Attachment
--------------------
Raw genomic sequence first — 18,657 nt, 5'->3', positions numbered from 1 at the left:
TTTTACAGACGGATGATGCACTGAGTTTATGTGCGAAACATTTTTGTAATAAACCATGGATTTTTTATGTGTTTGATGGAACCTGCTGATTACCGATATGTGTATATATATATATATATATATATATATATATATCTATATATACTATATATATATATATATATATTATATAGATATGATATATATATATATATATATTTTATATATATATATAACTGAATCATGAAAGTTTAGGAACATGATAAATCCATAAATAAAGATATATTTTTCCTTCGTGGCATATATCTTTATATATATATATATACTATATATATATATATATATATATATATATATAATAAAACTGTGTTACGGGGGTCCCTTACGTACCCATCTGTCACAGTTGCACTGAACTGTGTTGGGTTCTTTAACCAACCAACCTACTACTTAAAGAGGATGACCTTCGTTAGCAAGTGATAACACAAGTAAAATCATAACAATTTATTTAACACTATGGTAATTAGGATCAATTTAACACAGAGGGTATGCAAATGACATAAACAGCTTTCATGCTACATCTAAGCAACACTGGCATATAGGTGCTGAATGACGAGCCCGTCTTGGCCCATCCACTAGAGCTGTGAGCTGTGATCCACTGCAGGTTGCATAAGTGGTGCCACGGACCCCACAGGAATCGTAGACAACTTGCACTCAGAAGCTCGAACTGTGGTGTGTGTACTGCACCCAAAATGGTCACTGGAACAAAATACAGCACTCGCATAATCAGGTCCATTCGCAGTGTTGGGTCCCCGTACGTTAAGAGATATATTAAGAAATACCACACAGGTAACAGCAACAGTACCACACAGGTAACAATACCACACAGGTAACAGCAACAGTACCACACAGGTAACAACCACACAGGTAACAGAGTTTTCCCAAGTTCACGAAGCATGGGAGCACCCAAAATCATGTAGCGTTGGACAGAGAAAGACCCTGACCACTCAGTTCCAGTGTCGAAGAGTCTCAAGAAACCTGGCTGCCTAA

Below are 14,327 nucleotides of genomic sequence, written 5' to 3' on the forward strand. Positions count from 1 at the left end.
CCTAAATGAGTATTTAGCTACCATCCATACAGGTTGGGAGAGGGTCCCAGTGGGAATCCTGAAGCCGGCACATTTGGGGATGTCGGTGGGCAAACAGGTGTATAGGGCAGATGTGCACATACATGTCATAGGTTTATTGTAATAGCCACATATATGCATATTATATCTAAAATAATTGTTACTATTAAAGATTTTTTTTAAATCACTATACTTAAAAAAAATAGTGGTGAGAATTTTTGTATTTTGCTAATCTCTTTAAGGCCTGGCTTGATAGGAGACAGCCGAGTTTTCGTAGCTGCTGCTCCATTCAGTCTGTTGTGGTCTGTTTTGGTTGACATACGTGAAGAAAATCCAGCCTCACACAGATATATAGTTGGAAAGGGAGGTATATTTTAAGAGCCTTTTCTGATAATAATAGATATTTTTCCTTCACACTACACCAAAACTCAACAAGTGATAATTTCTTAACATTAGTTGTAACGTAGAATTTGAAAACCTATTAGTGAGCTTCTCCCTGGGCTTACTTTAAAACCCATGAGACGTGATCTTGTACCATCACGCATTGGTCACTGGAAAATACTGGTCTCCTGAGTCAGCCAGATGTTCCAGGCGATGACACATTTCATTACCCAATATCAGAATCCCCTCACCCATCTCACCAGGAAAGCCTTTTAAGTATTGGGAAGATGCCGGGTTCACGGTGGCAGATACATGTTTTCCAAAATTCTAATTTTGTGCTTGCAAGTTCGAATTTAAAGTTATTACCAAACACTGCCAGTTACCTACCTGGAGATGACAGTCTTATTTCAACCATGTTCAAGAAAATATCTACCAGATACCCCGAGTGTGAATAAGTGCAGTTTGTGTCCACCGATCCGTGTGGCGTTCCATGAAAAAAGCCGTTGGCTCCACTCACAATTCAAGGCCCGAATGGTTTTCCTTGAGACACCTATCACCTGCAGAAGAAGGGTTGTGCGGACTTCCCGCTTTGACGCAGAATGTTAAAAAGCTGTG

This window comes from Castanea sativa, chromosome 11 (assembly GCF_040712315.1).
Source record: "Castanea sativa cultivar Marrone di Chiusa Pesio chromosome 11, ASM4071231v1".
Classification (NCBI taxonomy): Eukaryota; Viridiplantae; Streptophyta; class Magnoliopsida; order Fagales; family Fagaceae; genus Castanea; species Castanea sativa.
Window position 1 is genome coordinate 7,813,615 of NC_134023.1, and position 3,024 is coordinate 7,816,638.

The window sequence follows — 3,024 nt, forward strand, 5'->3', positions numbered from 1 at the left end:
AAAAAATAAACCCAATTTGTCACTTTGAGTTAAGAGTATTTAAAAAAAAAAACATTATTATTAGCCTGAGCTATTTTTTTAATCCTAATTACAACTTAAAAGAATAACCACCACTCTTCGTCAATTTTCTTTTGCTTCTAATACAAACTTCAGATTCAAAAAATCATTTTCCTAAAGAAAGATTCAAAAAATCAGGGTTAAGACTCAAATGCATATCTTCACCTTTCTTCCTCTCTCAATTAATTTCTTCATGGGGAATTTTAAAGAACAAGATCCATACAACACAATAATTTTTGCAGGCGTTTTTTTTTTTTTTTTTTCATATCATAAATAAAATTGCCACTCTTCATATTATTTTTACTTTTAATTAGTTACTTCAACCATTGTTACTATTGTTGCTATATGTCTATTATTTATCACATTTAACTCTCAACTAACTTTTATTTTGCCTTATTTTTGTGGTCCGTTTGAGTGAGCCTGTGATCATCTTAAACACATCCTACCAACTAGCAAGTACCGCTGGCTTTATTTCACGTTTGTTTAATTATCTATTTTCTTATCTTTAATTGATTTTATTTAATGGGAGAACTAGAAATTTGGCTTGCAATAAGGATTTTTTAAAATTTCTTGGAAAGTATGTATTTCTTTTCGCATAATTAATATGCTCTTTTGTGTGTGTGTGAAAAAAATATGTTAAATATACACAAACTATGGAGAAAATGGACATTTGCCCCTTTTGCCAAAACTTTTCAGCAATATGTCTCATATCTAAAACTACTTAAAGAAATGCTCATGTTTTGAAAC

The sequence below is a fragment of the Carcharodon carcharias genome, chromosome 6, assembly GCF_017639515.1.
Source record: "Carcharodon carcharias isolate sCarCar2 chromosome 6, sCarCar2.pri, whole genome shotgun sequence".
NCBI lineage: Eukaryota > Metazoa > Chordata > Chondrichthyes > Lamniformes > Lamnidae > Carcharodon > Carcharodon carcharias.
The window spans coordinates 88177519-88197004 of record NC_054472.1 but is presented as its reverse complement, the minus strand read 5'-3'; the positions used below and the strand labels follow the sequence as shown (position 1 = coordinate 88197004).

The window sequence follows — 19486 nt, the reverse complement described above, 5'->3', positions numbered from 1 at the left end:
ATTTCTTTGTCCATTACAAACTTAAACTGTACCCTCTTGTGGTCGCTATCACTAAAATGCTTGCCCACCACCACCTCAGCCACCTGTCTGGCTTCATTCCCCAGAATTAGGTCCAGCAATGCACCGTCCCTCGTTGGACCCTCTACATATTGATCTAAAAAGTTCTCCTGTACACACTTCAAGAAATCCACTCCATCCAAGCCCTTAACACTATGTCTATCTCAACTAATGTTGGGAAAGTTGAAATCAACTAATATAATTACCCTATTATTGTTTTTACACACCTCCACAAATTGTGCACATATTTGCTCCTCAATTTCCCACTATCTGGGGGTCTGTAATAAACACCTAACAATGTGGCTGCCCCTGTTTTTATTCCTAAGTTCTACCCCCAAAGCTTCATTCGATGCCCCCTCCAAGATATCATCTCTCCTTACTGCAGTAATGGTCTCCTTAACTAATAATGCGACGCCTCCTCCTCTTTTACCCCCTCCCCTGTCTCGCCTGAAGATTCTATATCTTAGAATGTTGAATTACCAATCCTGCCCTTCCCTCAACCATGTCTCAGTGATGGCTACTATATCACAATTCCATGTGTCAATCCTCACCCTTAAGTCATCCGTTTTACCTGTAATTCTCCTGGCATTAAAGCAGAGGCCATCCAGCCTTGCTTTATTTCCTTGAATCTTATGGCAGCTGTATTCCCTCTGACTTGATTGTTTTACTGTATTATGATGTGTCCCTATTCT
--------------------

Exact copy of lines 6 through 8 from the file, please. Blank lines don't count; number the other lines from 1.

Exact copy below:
Source record: "Castanea sativa cultivar Marrone di Chiusa Pesio chromosome 11, ASM4071231v1".
Classification (NCBI taxonomy): Eukaryota; Viridiplantae; Streptophyta; class Magnoliopsida; order Fagales; family Fagaceae; genus Castanea; species Castanea sativa.
Window position 1 is genome coordinate 7,813,615 of NC_134023.1, and position 3,024 is coordinate 7,816,638.